The foundation is there, but what is inside lacks some luster.
When it comes to listening to the Foo Fighters, you will have a hard time not finding something that you like. That has been mainly due to Dave Grohl’s impressive song writing and production style. In these last few years, we have seen Foo Fighters adopt the conceptual album style and make it their own, but their ninth studio album “Concrete & Gold” is a departure from that.
Formed out of the remains of Nirvana back in 1994, Foo Fighters have been some of the only remaining stadium rockers left in the 21st century. From the release of the band’s self-titled debut in 1995 to 2014’s “Sonic Highways,” there has been a massive shift in ideas for the band. When they started, Foo Fighters were loud and in your face and still rough around the edges, as the years went on, we see them start to take on these massive ideas with their music. “Wasting Light” and “Sonic Highways” were by no means revolutionary but they were some solid records and indicated a huge shift for the band. “Concrete & Gold” throws that idea out the window in the first few tracks.
“Concrete & Gold” is an 11-track record that clocks in at around 49 minutes in length. From the lead track “T-Shirt” you instantly will sense the something different about this record. While the record is not political in nature, “T-Shirt” attempts to be the only track to really address anything political. Everything else lacks some real purpose, you have songs about love, songs about questioning oneself and the usual but none of it really feels new. Foo Fighters are no strangers to reinvention when it comes to their music but that really is not here with “Concrete & Gold.”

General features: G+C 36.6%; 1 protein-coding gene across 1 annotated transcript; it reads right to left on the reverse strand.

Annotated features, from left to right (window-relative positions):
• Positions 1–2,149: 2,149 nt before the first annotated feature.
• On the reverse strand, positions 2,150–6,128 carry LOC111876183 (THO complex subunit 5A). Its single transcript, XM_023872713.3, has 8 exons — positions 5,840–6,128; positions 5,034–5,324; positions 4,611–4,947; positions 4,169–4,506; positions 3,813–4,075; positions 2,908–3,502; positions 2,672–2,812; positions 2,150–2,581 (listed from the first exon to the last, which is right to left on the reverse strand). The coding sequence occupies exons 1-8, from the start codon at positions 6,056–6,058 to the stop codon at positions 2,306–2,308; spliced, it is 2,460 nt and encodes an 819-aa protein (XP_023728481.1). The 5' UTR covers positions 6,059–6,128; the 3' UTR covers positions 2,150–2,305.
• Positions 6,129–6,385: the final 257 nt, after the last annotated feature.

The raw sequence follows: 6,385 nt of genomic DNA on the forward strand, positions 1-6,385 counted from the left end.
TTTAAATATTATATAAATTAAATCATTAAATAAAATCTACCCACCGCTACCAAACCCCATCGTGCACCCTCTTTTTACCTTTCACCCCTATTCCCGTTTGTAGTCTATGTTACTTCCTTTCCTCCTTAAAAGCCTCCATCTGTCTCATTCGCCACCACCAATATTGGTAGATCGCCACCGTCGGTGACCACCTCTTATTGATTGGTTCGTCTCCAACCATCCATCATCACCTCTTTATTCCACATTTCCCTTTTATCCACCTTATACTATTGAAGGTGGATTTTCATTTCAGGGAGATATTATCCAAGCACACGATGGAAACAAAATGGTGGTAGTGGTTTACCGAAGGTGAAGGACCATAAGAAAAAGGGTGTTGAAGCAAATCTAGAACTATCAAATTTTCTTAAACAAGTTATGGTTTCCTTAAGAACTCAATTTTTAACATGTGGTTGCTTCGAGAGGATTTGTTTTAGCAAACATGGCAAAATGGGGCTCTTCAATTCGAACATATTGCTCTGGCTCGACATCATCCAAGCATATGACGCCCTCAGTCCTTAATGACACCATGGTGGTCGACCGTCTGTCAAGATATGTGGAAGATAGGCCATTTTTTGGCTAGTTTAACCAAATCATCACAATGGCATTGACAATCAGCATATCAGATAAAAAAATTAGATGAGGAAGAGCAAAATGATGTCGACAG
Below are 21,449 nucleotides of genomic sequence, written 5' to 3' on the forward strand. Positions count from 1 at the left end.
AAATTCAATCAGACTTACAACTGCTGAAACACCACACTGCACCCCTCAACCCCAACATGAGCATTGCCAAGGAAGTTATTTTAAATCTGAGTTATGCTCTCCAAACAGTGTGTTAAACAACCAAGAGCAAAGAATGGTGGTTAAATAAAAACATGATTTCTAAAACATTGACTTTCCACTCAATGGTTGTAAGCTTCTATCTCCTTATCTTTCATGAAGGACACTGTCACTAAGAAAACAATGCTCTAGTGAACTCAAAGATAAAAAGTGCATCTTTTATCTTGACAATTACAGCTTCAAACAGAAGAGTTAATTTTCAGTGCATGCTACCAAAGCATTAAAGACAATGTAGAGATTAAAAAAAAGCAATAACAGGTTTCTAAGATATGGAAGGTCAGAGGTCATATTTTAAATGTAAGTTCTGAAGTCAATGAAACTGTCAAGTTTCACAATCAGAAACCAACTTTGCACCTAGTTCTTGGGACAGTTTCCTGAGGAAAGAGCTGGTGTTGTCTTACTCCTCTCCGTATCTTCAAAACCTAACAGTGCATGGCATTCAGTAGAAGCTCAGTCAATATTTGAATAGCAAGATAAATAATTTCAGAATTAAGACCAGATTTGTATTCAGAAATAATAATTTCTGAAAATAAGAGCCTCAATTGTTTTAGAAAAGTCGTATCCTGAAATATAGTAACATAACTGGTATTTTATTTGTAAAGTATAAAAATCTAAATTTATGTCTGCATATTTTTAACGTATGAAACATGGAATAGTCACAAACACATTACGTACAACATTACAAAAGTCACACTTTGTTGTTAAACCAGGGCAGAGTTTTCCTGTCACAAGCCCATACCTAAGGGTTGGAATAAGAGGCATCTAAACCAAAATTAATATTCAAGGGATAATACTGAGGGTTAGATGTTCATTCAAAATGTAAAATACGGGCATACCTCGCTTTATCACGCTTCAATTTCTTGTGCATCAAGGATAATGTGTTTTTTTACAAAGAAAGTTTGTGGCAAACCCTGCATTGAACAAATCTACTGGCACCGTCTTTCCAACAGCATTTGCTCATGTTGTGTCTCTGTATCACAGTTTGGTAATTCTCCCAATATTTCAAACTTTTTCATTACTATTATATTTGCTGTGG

Musically, this is the one department Foo Fighters have always dominated in and with this record and you can hear them do so again. Tracks like “La Dee Da” and “Arrows” are polished and layered to such a fine point that you really lose yourself to the music. Then there are tracks like “Dirty Water” and “Happy Ever After (Zero Hour)” that have this Beatles style to them that is hard to shake. As a listener, you begin to question some of the stylings on the tracks because of all these influences coming in on the ninth studio album. For a band that has always known what their sound is, it is a little awkward to have this identity crisis begin to shine through. Tracks like “Make It Right” and “Sunday Rain” have more classic Foo Fighters undertone, but when this record is about being classic Foo Fighters it often is not enough to carry it.
Lyrically, this is where “Concrete & Gold” is at its best as a record. Grohl has had plenty of practice up to this point and when you listen to something like “The Sky Is A Neighborhood” you cannot help but feel the need to shout along with Grohl. Everything about this record is Grohl being at his most honest point in his career. Tracks like “Dirty Water” question himself as a songwriter and as a person. Then you listen to something like “Run” or “Make It Right,” which have the feeling of immense guilt and are blunt about it. Grohl is not afraid to write what he is feeling but since this is not a conceptual album, this record seems more like a random assortment of Grohl’s personal feelings.
Should you listen to it? Maybe
The thing with “Concrete & Gold” is that it is not a bad record by any means; it just seems a bit too safe. Some tracks stand out a bit more than others and at times you get a feeling that nothing is new at all. Foo Fighters shifted away from something that was working well for them and maybe has not paid off for it. When it comes down to it, there is a bit more concrete than gold in this record.
The band was founded by Dave Grohl, former drummer in Nirvana
The band is named after the term “foo fighter,” which was used to describe UFOs by World War II pilots
Formed in Seattle, Washington in 1994.
Collegian Reporter Alec Erickson can be reached at email@example.com or on twitter @CTV_Ace.